Design : Artek + Aalto’s Stool 60

A highlight of our last trip to Helsinki was our visit to the Artek flagship showroom. Before I take you there, via the doors of my memory, I kinda want you to know that I’m a big fan of Finnish Design, I adore Finnish glassware and am quite in love with Alvar Aalto’s furniture designs more than his architecture. Now perhaps you can  really imagine how excited I was to get through those doors.

My eyes scanned the room in happy heart-shaped elation before they rested on an installation, mounted on wall in pride of place. Hiro and I stood there. Looking. Smiling. Enjoying the very sight of the deconstructed 60 Stool.

Now before any of you shout “IKEA” at me (and before I retort with “CHEAP KNOCK OFFS”), here are some points to consider:

  • Alvar Aalto designed  Stool  60 way back in 1933.
  • At first glance it may well look like just another simple stool. But look again! See those curvy legs? That was a trailblazing design that utilised an innovative new technique developed by Aalto. He made a series of precision vertical cuts into the top of each solid birch leg and inserted and goes in thin sheets of plywood before gently steaming and bending them to achieve the curvature.  The result is a detail that is as beautiful as it is practical and strong.
  • The legs could now be screwed directly onto the underside of the seat, cutting out the need further joints and potential weak points.  It also made it possible for large-scale manufacture of the stool.
  • The result is a sublime stool which is functional, robust, versatile and  timeless – probably all reasons contributing to IKEA’s decision to produce a knock-off inferior quality version.

Buying a Aalto’s 3 legged Stool 60 will set you back around £180 (depending on the finish). The Frosta costs about £10.00. So why on earth would I rather skimp and save and fork out my hard earned money to have a Stool 60? Well it’s very simple to me:

  • I respect designers and their work from thought processes right up to the finished article. I appreciate the amount of work it takes to make this happen and buying a knock-off or fake that supports theft and counterfeits does not bode well with me.
  • I support designers and makers that take the time to know and understand the materials that they work with such depth that they can anticipate, and ultimately manipulate its behaviour. It takes serious dedication to get to this stage.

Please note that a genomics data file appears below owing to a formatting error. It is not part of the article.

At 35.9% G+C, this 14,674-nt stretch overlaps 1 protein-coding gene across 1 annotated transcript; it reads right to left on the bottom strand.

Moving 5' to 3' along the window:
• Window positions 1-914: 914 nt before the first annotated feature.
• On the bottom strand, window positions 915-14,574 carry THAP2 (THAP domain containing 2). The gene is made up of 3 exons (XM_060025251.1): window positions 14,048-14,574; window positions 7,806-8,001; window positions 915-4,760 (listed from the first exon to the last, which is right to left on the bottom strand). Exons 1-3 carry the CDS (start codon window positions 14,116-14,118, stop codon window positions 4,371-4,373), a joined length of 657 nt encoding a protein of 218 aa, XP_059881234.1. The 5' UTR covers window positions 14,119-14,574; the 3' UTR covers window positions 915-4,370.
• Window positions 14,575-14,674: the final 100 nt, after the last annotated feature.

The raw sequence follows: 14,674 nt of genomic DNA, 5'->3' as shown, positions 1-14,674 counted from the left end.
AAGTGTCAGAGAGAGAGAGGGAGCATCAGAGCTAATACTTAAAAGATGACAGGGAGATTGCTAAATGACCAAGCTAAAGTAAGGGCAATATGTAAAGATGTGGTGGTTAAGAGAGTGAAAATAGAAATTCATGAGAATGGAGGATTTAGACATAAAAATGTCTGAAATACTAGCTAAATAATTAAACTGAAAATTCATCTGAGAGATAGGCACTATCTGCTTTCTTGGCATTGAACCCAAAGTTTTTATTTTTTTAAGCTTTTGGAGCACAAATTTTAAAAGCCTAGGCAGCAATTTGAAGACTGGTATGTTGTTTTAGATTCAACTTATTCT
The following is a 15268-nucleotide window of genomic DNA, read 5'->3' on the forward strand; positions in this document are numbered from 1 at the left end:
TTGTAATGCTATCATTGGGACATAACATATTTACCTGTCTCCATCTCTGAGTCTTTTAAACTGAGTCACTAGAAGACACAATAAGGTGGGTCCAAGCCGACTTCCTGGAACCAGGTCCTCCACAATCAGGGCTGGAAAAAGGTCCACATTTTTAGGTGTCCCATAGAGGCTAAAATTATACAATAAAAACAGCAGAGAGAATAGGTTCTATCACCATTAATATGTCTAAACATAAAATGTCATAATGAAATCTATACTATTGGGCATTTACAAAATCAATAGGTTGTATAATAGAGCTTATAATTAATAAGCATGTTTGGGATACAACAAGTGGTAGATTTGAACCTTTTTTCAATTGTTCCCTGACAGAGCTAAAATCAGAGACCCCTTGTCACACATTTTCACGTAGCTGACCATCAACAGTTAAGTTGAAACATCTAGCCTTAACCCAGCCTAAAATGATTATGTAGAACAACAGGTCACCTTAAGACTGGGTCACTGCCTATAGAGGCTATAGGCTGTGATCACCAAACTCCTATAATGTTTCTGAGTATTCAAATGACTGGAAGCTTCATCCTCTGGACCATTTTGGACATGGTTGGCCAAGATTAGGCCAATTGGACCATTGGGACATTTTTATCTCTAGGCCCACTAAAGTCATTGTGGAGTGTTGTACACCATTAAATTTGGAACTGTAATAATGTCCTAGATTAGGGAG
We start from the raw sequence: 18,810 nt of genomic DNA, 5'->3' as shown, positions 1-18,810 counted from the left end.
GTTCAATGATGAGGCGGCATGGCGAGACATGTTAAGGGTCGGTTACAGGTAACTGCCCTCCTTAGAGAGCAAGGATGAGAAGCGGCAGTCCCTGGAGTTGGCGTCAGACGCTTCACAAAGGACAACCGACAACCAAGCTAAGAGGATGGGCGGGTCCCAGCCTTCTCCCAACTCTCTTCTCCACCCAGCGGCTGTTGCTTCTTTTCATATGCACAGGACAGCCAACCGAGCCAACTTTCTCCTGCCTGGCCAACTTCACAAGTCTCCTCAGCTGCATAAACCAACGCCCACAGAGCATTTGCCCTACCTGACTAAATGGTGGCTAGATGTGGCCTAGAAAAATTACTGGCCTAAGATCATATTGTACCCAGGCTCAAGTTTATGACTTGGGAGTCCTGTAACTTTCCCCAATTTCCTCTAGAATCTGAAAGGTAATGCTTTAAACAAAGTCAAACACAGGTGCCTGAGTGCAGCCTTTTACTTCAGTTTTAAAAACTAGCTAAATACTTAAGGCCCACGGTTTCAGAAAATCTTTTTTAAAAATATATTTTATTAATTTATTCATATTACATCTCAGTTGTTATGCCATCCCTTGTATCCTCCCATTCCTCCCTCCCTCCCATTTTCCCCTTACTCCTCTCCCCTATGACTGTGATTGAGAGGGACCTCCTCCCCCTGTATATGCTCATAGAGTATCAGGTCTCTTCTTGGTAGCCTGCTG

• I admire quality in design. Right from the quality and provenance of materials, quality of manufacturing processes to quality of finish.
  • I believe in integrity and honesty within design. Theft – especially that which undermines the work, inspiration and  innovation of another designer is unacceptable.
  • I demand longevity in the items I buy. The design must be timeless because I do not go in for trends. It must last long enough for me to pass down these cherished objects to my son so they can be part of his story. Throwaysim is something that I’ve always sought to avoid.
  • Today, Stool 60 is still made in the A-Factory in Turku, Finland, where it takes 42 production steps to complete a single stool. 25 of these are dedicated to the L-leg alone.

The Making of Stool 60 from Artek on Vimeo.

I know that ultimately Stool 60 is just a thing and that material possessions are not nearly as important as living our lives in a fulfilling and honest way. But I do not want to put things in my home that I don’t connect with. I try to buy things with a story that I believe in from their origins right to their manufacture. I feel that by carefully and conscientiously choosing to buy things that I truly love, believe in and respect enough to have in my home to enjoy and grow old with over trend-led items that neither hold their value nor their appeal is a far more authentic way to create the bones of my home. This is why I am currently saving up for a Stool 60.